In the summer of 2012, professional handyman Curtis Wolff was 56 years old, ran his own business and kept active bowling, golfing, fishing and hiking.
Then West Nile virus turned his world upside down, leaving his body paralyzed—and it wasn’t until he found a nonprofit organization promoting the use of massage and other integrative therapies for people with disabilities and special needs that he began feeling normal again.
One Mosquito Bite
When the mosquito bit Wolff, he barely noticed. He spent a lot of time outside; a bug bite didn’t seem like a big deal.
Then he began feeling run-down. When he didn’t improve, he saw his physician. His blood pressure reading was extremely low. His doctor said he likely had some sort of infection.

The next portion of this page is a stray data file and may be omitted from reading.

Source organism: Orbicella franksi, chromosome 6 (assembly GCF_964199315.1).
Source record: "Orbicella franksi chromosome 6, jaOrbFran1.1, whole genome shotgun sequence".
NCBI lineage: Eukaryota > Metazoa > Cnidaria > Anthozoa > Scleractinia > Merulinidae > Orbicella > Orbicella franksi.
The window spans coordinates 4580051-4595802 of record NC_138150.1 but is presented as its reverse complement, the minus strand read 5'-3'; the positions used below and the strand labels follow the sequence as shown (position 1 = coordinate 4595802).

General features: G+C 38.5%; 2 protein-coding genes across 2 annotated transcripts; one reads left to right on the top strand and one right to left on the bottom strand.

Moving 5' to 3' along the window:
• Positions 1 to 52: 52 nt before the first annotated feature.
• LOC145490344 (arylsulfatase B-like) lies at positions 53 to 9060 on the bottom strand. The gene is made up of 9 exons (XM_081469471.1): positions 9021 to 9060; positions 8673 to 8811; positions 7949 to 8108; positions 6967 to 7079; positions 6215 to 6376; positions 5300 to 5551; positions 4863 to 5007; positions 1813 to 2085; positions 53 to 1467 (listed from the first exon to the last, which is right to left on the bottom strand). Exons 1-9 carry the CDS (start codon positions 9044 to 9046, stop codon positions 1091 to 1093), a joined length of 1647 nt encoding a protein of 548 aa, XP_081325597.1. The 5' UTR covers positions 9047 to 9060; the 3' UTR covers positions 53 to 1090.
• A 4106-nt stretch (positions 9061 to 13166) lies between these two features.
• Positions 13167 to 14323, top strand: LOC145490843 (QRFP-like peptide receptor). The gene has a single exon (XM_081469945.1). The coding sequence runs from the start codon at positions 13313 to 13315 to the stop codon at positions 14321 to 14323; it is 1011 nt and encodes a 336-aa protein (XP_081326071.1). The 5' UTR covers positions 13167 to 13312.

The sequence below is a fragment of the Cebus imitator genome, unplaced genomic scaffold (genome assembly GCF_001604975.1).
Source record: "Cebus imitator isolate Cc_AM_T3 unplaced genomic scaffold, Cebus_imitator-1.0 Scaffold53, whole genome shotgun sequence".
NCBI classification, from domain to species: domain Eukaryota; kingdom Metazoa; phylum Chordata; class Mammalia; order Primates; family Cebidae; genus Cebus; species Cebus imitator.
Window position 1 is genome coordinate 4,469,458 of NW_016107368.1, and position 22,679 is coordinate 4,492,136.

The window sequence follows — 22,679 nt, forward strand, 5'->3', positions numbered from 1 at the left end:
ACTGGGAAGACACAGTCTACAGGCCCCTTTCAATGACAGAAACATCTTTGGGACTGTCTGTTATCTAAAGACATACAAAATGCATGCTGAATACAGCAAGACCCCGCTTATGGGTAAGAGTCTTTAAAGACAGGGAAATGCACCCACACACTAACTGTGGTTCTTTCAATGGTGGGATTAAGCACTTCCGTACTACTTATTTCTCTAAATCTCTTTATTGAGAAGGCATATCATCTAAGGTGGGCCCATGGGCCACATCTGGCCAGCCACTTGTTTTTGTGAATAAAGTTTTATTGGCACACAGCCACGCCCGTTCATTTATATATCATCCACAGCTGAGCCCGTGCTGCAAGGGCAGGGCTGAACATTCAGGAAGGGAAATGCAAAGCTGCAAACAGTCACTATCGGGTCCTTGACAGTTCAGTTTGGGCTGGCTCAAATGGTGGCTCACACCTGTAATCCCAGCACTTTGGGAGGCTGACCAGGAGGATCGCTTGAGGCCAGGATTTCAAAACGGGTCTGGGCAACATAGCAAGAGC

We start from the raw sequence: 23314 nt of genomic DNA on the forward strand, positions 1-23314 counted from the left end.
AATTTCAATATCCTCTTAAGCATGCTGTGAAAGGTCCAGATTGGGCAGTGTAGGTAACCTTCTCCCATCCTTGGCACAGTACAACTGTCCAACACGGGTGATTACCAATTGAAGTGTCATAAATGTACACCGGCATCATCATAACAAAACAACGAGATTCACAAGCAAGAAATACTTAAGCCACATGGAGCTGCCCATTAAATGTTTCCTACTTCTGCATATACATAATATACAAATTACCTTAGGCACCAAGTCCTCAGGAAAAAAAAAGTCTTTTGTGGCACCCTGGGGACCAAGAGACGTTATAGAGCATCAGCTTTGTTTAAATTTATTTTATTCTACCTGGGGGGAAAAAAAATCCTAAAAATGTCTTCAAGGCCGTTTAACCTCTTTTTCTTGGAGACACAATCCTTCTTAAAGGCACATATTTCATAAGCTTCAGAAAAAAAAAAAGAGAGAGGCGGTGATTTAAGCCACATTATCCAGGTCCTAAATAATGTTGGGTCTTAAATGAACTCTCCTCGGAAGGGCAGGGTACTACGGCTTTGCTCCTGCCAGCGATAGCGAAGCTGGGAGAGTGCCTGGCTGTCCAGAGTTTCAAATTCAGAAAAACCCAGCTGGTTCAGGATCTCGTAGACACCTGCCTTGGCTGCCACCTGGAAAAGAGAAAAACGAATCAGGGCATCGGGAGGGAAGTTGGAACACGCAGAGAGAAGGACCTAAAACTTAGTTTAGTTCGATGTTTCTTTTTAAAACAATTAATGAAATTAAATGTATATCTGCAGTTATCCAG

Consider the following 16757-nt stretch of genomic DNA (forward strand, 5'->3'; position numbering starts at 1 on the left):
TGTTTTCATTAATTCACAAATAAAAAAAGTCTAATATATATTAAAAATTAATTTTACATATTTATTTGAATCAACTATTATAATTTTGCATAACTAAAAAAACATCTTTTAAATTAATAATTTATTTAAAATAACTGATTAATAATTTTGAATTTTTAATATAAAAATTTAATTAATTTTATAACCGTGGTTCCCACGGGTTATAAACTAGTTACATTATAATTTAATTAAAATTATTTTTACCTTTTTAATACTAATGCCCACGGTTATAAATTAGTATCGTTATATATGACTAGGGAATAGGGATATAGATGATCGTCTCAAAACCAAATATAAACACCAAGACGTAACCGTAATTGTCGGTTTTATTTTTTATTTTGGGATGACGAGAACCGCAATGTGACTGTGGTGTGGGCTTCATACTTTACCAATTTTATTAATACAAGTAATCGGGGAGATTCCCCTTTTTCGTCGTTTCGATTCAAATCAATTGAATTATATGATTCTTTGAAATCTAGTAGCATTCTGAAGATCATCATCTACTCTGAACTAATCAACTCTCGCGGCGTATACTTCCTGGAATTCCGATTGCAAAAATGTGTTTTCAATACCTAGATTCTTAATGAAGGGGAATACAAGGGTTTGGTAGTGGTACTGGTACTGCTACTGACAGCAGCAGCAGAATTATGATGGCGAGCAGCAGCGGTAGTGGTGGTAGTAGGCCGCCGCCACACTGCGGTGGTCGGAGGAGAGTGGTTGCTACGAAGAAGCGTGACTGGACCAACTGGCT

His symptoms worsened, and one day, unable to stand up, Wolff went to the local hospital. Two weeks later, he woke up again in that hospital, unable to talk or move. West Nile virus, which is often transmitted by mosquitoes, had attacked his spinal cord.
In a way, he was lucky. West Nile virus killed 286 people in the U.S. in 2012, reported NBC News. While many people who have caught West Nile suffer flu-like symptoms such as body aches and fever, and many show no symptoms, in some individuals the virus proves deadly.
Wolff would live, the doctors told him—but he could no longer move his arms and legs.
While receiving rehabilitative treatment at Craig Hospital in Englewood, Colorado, Wolff was encouraged by the staff to seek such integrative therapies as massage, adaptive exercise and acupuncture once he returned home.
The trouble was, his illness had caused him to close his business, depriving him of income and leaving him dependent on Medicaid, which didn’t cover the cost of integrative therapies.